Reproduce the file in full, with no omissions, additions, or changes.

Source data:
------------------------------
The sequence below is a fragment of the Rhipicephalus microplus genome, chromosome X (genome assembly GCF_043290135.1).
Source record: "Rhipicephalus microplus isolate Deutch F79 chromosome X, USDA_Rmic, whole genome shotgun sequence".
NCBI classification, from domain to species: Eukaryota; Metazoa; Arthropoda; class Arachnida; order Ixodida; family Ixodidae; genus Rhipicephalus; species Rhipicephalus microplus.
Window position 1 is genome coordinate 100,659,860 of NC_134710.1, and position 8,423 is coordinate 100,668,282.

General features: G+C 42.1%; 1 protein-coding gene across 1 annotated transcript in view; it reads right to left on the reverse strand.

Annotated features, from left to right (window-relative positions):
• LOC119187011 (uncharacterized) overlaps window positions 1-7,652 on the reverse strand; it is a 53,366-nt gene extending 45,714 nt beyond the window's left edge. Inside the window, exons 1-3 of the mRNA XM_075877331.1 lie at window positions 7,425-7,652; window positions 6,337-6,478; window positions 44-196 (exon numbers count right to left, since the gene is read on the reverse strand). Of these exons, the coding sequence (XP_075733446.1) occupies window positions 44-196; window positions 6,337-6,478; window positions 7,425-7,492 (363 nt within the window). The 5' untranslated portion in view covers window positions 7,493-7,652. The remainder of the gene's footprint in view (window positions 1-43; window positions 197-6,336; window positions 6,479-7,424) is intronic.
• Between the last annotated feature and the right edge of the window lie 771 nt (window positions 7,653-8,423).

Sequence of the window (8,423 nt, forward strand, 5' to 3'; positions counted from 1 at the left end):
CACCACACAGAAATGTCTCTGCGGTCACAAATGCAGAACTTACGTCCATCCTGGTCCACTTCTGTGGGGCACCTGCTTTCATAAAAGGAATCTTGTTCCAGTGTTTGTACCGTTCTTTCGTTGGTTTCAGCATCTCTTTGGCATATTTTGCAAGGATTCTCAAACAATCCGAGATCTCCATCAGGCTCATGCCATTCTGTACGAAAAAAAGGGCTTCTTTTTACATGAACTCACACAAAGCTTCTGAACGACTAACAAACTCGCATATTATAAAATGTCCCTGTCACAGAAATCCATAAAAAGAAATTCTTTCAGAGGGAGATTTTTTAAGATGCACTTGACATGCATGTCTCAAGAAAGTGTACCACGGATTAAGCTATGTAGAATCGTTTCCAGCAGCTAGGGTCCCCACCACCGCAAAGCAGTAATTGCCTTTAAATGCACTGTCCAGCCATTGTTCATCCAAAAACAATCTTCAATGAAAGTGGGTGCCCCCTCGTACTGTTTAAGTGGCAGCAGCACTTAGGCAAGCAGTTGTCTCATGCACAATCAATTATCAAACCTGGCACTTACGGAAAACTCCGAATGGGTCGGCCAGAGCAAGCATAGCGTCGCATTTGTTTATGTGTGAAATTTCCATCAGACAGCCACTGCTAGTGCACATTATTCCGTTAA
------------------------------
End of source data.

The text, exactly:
The sequence below is a fragment of the Rhipicephalus microplus genome, chromosome X (genome assembly GCF_043290135.1).
Source record: "Rhipicephalus microplus isolate Deutch F79 chromosome X, USDA_Rmic, whole genome shotgun sequence".
NCBI classification, from domain to species: Eukaryota; Metazoa; Arthropoda; class Arachnida; order Ixodida; family Ixodidae; genus Rhipicephalus; species Rhipicephalus microplus.
Window position 1 is genome coordinate 100,659,860 of NC_134710.1, and position 8,423 is coordinate 100,668,282.

General features: G+C 42.1%; 1 protein-coding gene across 1 annotated transcript in view; it reads right to left on the reverse strand.

Annotated features, from left to right (window-relative positions):
• LOC119187011 (uncharacterized) overlaps window positions 1-7,652 on the reverse strand; it is a 53,366-nt gene extending 45,714 nt beyond the window's left edge. Inside the window, exons 1-3 of the mRNA XM_075877331.1 lie at window positions 7,425-7,652; window positions 6,337-6,478; window positions 44-196 (exon numbers count right to left, since the gene is read on the reverse strand). Of these exons, the coding sequence (XP_075733446.1) occupies window positions 44-196; window positions 6,337-6,478; window positions 7,425-7,492 (363 nt within the window). The 5' untranslated portion in view covers window positions 7,493-7,652. The remainder of the gene's footprint in view (window positions 1-43; window positions 197-6,336; window positions 6,479-7,424) is intronic.
• Between the last annotated feature and the right edge of the window lie 771 nt (window positions 7,653-8,423).

Sequence of the window (8,423 nt, forward strand, 5' to 3'; positions counted from 1 at the left end):
CACCACACAGAAATGTCTCTGCGGTCACAAATGCAGAACTTACGTCCATCCTGGTCCACTTCTGTGGGGCACCTGCTTTCATAAAAGGAATCTTGTTCCAGTGTTTGTACCGTTCTTTCGTTGGTTTCAGCATCTCTTTGGCATATTTTGCAAGGATTCTCAAACAATCCGAGATCTCCATCAGGCTCATGCCATTCTGTACGAAAAAAAGGGCTTCTTTTTACATGAACTCACACAAAGCTTCTGAACGACTAACAAACTCGCATATTATAAAATGTCCCTGTCACAGAAATCCATAAAAAGAAATTCTTTCAGAGGGAGATTTTTTAAGATGCACTTGACATGCATGTCTCAAGAAAGTGTACCACGGATTAAGCTATGTAGAATCGTTTCCAGCAGCTAGGGTCCCCACCACCGCAAAGCAGTAATTGCCTTTAAATGCACTGTCCAGCCATTGTTCATCCAAAAACAATCTTCAATGAAAGTGGGTGCCCCCTCGTACTGTTTAAGTGGCAGCAGCACTTAGGCAAGCAGTTGTCTCATGCACAATCAATTATCAAACCTGGCACTTACGGAAAACTCCGAATGGGTCGGCCAGAGCAAGCATAGCGTCGCATTTGTTTATGTGTGAAATTTCCATCAGACAGCCACTGCTAGTGCACATTATTCCGTTAA